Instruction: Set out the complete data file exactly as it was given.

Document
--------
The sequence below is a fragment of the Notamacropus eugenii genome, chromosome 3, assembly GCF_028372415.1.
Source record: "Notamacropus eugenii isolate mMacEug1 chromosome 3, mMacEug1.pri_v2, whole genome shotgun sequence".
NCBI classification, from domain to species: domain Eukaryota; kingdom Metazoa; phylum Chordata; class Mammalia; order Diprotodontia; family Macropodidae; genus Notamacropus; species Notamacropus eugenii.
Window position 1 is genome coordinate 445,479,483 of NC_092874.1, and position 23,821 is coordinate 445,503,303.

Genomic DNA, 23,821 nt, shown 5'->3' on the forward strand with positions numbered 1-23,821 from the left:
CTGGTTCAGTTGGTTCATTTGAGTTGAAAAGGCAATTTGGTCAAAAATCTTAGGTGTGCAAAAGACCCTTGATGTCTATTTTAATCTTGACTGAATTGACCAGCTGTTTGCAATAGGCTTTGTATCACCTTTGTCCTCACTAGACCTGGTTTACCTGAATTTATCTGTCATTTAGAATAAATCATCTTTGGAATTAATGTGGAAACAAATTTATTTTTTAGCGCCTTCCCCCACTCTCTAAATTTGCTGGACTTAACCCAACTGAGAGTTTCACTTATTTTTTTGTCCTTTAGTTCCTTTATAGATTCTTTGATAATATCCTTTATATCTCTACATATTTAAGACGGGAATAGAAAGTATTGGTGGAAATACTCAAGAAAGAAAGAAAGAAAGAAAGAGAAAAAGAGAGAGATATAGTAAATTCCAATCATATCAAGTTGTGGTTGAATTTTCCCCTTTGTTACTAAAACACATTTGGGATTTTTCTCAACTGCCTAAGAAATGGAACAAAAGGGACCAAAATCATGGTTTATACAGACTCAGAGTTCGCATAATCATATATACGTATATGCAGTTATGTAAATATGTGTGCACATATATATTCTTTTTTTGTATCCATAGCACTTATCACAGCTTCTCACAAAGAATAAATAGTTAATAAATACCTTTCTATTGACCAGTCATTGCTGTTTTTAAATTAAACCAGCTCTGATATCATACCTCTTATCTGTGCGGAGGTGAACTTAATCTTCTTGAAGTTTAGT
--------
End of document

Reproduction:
The sequence below is a fragment of the Notamacropus eugenii genome, chromosome 3, assembly GCF_028372415.1.
Source record: "Notamacropus eugenii isolate mMacEug1 chromosome 3, mMacEug1.pri_v2, whole genome shotgun sequence".
NCBI classification, from domain to species: domain Eukaryota; kingdom Metazoa; phylum Chordata; class Mammalia; order Diprotodontia; family Macropodidae; genus Notamacropus; species Notamacropus eugenii.
Window position 1 is genome coordinate 445,479,483 of NC_092874.1, and position 23,821 is coordinate 445,503,303.

Genomic DNA, 23,821 nt, shown 5'->3' on the forward strand with positions numbered 1-23,821 from the left:
CTGGTTCAGTTGGTTCATTTGAGTTGAAAAGGCAATTTGGTCAAAAATCTTAGGTGTGCAAAAGACCCTTGATGTCTATTTTAATCTTGACTGAATTGACCAGCTGTTTGCAATAGGCTTTGTATCACCTTTGTCCTCACTAGACCTGGTTTACCTGAATTTATCTGTCATTTAGAATAAATCATCTTTGGAATTAATGTGGAAACAAATTTATTTTTTAGCGCCTTCCCCCACTCTCTAAATTTGCTGGACTTAACCCAACTGAGAGTTTCACTTATTTTTTTGTCCTTTAGTTCCTTTATAGATTCTTTGATAATATCCTTTATATCTCTACATATTTAAGACGGGAATAGAAAGTATTGGTGGAAATACTCAAGAAAGAAAGAAAGAAAGAAAGAGAAAAAGAGAGAGATATAGTAAATTCCAATCATATCAAGTTGTGGTTGAATTTTCCCCTTTGTTACTAAAACACATTTGGGATTTTTCTCAACTGCCTAAGAAATGGAACAAAAGGGACCAAAATCATGGTTTATACAGACTCAGAGTTCGCATAATCATATATACGTATATGCAGTTATGTAAATATGTGTGCACATATATATTCTTTTTTTGTATCCATAGCACTTATCACAGCTTCTCACAAAGAATAAATAGTTAATAAATACCTTTCTATTGACCAGTCATTGCTGTTTTTAAATTAAACCAGCTCTGATATCATACCTCTTATCTGTGCGGAGGTGAACTTAATCTTCTTGAAGTTTAGT